Monday, November 28, 2005

Letter to the Editor of the Columbia Spectator

Adam Pulver
Class of 2008

To the Editor:

I write in response to yesterday's "A Call to Debate." For the past thirty years, the American conservative movement has used college campuses to develop a corps of ideologues, using its wealth to fund speakers and programs. These students become the party faithful, spewing rhetoric, challenging "liberal bias," and raising money while claiming to be "nonpartisan."

It is for this purpose, not education, that John Ashcroft comes to campus. Ms. Klibaner says that his visit shows the "presence" of conservatives. Really, the visit is less connected to Columbia than it is to the national conservative student campaign. Online, Ashcroft's visit is advertised by the Intercollegiate Studies Institute, a partisan machine existing solely to develop this "movement," and the New York Young Republicans Club, encouraging its members to RSVP promptly to ensure preferred seating.

Conservatives are not stupid. They intentionally posted vague posters that merely referred to Ashcroft as "American Patriot," aware of the response it would provoke. The claims that those on the left are the ones trying to make a partisan stink out of an "intellectual debate" cannot be uttered seriously.

Yes, I believe Ashcroft's tenure as Attorney-General turned back years of progress towards civil rights and liberties. But the conservative movement knew that when they brought Ashcroft to Columbia; a polarizing figure isn't brought here to persuade nonbelievers. I won't try to "get" John Ashcroft tomorrow, because doing so would let the right claim another example of those uncouth liberals. However, I refuse to allow my interest in his appearance here to be claimed as a victory for the right.


At 4:46 PM, Blogger PG said...

FYI, the editorial Adam addresses is here.

While sympathizing with his dislike of Ashcroft's actions, I disagree with Adam that Ashcroft's visit does not signify the presence of conservatives, and also that no intellectual debate is possible.

The pre-screening of questions by the conservative groups who are sponsoring the event, as Mike Nadler notes, may have the effect of blocking not only obnoxious questions but also challenging ones. We'll only know if that's true, however, if a) submit worthwhile queries and b) attend and hear which questions were chosen and how Ashcroft answers them.

As to Ashcroft's appearance being "a victory for the right," the only way to claim otherwise is to say that it would have occurred without conservative effort. That is, would the College Democrats and ACS have invited Ashcroft?

ACS has a fine track record of co-sponsoring debates with the Federalist Society and thus being a co-host for such polarizing figures as John Yoo, but the degree of contempt directed toward Ashcroft and the assumption that he (unlike Yoo?) has nothing worthwhile to offer for his side of the issues indicates that Ashcroft may be considered beyond the pale for a non-conservative group to invite, particularly in light of Ashcroft's hefty speaker's fee, toward which the money raised by the dinner will be directed. (As likely would occur with President Clinton and other Big Names.)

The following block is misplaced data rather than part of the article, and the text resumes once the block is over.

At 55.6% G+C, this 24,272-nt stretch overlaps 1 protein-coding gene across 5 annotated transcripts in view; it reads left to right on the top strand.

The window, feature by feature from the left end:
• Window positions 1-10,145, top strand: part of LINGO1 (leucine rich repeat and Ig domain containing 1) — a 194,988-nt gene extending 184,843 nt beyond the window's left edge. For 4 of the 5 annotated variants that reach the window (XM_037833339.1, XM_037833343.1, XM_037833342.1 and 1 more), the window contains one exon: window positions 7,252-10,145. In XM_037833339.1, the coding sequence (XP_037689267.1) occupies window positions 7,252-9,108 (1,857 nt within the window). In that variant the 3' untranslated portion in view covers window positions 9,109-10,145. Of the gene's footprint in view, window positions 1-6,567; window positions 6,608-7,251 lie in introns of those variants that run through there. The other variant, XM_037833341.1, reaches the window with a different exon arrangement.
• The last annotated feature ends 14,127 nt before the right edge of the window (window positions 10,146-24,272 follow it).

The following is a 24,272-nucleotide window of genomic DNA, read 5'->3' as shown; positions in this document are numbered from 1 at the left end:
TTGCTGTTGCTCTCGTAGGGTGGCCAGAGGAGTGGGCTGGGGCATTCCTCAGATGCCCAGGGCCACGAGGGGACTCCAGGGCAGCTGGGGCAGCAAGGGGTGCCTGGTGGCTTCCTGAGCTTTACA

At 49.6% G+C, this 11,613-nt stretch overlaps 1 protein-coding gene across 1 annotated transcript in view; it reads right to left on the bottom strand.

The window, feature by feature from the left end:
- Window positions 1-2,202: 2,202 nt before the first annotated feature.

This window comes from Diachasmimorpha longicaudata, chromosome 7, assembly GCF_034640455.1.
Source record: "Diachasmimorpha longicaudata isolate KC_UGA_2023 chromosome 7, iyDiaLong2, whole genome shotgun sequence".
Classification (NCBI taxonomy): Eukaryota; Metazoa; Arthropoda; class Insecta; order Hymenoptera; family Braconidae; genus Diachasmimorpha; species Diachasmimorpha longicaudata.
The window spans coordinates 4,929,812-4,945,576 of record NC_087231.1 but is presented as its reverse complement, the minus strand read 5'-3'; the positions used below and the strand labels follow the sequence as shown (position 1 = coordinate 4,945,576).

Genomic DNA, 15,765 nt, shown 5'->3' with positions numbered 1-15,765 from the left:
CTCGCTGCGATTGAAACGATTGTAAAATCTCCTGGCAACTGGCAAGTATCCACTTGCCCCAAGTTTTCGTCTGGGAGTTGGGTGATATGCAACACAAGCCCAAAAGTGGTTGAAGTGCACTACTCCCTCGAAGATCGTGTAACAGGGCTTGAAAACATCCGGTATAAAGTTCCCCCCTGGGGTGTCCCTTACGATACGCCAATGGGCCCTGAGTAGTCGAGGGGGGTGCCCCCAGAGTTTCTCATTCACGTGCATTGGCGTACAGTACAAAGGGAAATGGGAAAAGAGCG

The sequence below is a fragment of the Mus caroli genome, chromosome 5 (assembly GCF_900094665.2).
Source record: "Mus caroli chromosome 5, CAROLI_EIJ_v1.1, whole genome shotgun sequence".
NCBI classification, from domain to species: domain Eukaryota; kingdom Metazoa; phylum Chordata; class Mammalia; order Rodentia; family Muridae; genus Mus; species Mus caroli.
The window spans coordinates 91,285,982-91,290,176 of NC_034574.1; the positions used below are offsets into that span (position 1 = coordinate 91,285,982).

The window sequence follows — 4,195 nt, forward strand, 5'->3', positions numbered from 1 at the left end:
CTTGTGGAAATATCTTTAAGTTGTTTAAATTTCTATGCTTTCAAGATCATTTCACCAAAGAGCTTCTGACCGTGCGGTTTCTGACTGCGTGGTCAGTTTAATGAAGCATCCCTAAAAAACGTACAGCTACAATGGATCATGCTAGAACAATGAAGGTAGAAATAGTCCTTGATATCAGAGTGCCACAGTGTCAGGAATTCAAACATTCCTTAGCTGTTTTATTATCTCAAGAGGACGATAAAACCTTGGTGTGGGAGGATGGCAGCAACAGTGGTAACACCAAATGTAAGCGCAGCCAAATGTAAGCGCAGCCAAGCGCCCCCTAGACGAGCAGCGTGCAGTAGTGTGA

At 11:11 AM, Blogger Helvidius said...

This is pretty silly Andy. If you're worried that allowing conservative students to hear from a speaker they agree with on their campus may be considered a "victory" for the right, then our campus is in worse shape than I thought.

At which schools is "the American conservative movement [using] college campuses to develop a corps of ideologues"? That certainly isn't the case at Columbia. I hope you're not making the empirical claim that the number of ideologues being graduated from Columbia are more conservative than liberal. I really really want to think that the education at this school is about exposing us, and teaching us to come to our own conclusions rather than the conclusions to which our professors and the administration have already come. But if that claim is not true, then it is not because those professors and administrators are brainwashing us to respect the liberty of local jurisdictions and the value choices made by people community by community, state by state. And I hope you're not saying that the occasional Federalist Society or College Republican speech is what is doing the work.

Perhaps, perhaps, the excitement you're seeing from ISI and the New York Republicans club is a result of exactly the opposite of what you claim--these people listen day in and day out to views that they disagree with, and finally get to hear from a "big ticket" speaker saying things that they like. If this is the case (and I am quite sure it is), then this is a symptom of exactly what Mike Nadler is decrying and the "liberal bias" at the core of so much of the conservative movement.

You are welcome to your views about Ashcroft, and I am also not a fan, but if you really value a "liberal" education, you should welcome Ashcroft's visit. I applaud the groups who have gotten together to hold the "prebuttal," and I think it is entirely appropriate to ask him hard questions, and would disagree with the exclusion of appropriate questions that challenged Ashcroft's views and actions. But I would hope that your motive for not "trying to 'get'" Ashcroft would be more than the political capital it would give your opponents. I would hope that you respect debate and free speech as a matter of principle, regardless of any ascribed motive, and apart from whether you think the speech is right.

At 12:04 PM, Blogger Helvidius said...

Harvard, by the way, seems to be doing it right.


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